Bar backs assist bartenders throughout their shift. This is an entry-level and often minimum wage job, although some bartenders give a portion of their tips to their bar back. According to the Bureau of Labor Statistics, bartender helpers reported a median wage of $8.75 an hour as of 2010. Bar backs fulfill several responsibilities critical to the success of a smoothly run bar.
One of the primary duties of the bar back is to ensure that a bar is well-stocked. This means bringing clean glasses and tumblers from the kitchen to the bar and stacking them, and ensuring that the bar does not run out of supplies such as straws, napkins and ice. The bar must also be kept well-stocked with a variety of alcohol and mixers, such as juices and sodas. In some establishments, bar backs may be required to switch out kegs of beer and syrups for the soda fountain.
Some food items needed by a bar must be prepared before they can be stocked, and must be prepared frequently so that they stay fresh. This responsibility often falls to the bar back. They prepare drink garnishes, such as wedges and twists of lime, lemon and orange. The bar back must also arrange the garnishes and cocktail supply area so that the oldest items get used first in order to minimize waste.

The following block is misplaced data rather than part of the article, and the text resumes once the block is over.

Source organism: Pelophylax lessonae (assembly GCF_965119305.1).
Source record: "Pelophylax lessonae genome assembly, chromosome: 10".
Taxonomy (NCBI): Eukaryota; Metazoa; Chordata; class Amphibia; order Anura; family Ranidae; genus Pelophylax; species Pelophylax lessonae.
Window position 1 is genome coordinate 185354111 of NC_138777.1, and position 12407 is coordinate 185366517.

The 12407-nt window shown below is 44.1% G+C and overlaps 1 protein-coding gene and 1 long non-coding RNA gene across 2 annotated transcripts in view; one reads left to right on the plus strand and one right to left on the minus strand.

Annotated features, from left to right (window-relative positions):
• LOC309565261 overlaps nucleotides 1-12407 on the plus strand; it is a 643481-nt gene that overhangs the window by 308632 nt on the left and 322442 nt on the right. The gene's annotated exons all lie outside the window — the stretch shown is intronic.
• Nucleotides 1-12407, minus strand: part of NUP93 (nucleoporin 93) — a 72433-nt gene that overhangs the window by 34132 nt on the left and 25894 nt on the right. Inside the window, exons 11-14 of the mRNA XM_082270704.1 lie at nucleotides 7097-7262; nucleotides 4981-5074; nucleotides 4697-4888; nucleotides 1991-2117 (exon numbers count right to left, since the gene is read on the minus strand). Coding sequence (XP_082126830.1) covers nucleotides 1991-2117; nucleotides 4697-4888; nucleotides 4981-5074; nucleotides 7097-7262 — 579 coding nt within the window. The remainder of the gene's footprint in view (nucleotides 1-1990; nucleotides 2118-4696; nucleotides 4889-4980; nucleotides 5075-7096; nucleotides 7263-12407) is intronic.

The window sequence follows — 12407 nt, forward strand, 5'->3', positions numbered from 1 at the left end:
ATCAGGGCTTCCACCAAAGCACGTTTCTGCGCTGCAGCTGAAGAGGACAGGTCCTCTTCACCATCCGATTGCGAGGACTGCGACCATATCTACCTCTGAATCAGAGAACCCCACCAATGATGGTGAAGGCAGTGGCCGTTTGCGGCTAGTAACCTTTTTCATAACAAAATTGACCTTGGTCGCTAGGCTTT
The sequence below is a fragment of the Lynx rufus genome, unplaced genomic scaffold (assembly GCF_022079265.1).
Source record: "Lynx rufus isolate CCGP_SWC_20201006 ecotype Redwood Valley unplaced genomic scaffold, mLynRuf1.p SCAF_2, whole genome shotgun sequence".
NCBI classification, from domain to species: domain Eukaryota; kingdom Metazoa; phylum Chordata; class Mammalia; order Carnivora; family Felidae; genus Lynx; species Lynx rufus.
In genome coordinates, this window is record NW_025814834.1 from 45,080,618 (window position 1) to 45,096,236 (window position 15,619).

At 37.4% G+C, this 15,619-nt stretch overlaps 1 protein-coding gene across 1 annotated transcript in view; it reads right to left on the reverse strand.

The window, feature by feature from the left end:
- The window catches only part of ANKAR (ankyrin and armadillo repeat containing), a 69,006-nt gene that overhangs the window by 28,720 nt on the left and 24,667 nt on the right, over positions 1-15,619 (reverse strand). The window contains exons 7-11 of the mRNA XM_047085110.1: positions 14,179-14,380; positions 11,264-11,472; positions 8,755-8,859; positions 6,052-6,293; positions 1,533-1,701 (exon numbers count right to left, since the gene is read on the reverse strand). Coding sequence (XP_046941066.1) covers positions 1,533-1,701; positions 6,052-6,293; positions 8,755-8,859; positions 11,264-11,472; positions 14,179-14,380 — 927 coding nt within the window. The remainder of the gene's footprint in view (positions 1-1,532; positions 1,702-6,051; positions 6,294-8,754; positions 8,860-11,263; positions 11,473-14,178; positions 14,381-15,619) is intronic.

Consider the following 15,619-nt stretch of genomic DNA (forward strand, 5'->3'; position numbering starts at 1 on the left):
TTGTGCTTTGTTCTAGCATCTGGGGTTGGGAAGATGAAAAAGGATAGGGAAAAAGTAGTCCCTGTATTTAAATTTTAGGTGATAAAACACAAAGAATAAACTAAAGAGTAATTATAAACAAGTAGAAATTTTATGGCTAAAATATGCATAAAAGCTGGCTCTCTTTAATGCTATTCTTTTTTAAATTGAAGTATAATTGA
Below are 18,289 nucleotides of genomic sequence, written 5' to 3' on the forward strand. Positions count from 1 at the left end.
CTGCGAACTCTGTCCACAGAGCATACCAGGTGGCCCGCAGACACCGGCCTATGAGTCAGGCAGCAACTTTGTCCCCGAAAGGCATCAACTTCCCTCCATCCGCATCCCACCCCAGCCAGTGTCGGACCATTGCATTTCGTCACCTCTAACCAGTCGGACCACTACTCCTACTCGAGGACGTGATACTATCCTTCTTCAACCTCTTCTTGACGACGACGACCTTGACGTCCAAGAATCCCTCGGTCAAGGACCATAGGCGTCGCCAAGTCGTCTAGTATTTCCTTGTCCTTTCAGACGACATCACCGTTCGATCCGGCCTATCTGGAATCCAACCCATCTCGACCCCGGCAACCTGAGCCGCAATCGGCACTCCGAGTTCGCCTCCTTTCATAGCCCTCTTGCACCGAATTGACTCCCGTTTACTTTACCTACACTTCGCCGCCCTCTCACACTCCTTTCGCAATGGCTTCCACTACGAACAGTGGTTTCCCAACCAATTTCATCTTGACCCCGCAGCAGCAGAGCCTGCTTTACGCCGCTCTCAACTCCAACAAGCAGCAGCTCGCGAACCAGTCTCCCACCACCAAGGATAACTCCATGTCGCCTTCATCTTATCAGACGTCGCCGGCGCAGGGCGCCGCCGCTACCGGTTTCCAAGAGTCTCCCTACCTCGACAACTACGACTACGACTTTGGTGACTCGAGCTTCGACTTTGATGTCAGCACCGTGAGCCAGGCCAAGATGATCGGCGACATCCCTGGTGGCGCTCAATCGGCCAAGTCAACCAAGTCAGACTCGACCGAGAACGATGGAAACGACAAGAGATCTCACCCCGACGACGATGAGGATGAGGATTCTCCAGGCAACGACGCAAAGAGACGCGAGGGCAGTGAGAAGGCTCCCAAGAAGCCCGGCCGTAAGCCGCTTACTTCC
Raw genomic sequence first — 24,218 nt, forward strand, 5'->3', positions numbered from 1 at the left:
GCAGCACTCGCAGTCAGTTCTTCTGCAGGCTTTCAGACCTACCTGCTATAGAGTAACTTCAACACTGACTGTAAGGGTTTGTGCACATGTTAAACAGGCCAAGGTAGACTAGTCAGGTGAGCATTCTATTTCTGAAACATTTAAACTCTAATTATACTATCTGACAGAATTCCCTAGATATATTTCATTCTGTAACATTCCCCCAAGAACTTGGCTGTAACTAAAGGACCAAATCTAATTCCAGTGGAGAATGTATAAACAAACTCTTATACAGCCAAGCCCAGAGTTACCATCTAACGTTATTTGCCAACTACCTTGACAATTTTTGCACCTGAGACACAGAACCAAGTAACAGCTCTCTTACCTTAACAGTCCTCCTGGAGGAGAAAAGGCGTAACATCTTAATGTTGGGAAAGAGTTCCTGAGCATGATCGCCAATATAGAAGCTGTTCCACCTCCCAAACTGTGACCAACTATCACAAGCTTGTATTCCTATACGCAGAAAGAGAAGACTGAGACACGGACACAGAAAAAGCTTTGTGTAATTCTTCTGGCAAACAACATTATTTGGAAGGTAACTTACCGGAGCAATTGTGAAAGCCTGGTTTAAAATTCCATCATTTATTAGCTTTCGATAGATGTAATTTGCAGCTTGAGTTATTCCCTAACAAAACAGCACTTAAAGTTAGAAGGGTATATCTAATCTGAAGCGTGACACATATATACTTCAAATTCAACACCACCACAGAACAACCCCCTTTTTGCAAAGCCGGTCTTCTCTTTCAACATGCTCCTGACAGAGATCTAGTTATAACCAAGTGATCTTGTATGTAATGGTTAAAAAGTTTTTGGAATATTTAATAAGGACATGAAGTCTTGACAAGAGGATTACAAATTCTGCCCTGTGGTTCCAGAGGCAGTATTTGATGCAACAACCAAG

While serving customers is not the primary duty of the bar back, many establishments expect them to help out when the bartender is busy. Bar backs don't usually mix drinks, but they can take drink and food orders for the bartender. They may also be asked to deliver drinks to customers, or retrieve customer food from the kitchen. When assisting customers, the bar back is expected to be courteous and professional.
Bar backs spend a lot of their time making sure that the bar area remains clean. During the night, they are expected to regularly tidy up by mopping any spills, collecting dirty glassware and dishes and bringing them to the kitchen, and removing trash from the bar area. In some establishments, bar backs wash the glassware. Before leaving at the end of their shift, bar backs may be responsible for taking out bags of trash and recyclables, and wiping down the bar and bar stools.
2016 Salary Information for Food and Beverage Serving and Related Workers
Food and beverage serving and related workers earned a median annual salary of $19,710 in 2016, according to the U.S. Bureau of Labor Statistics. On the low end, food and beverage serving and related workers earned a 25th percentile salary of $18,170, meaning 75 percent earned more than this amount. The 75th percentile salary is $22,690, meaning 25 percent earn more. In 2016, 5,122,500 people were employed in the U.S. as food and beverage serving and related workers.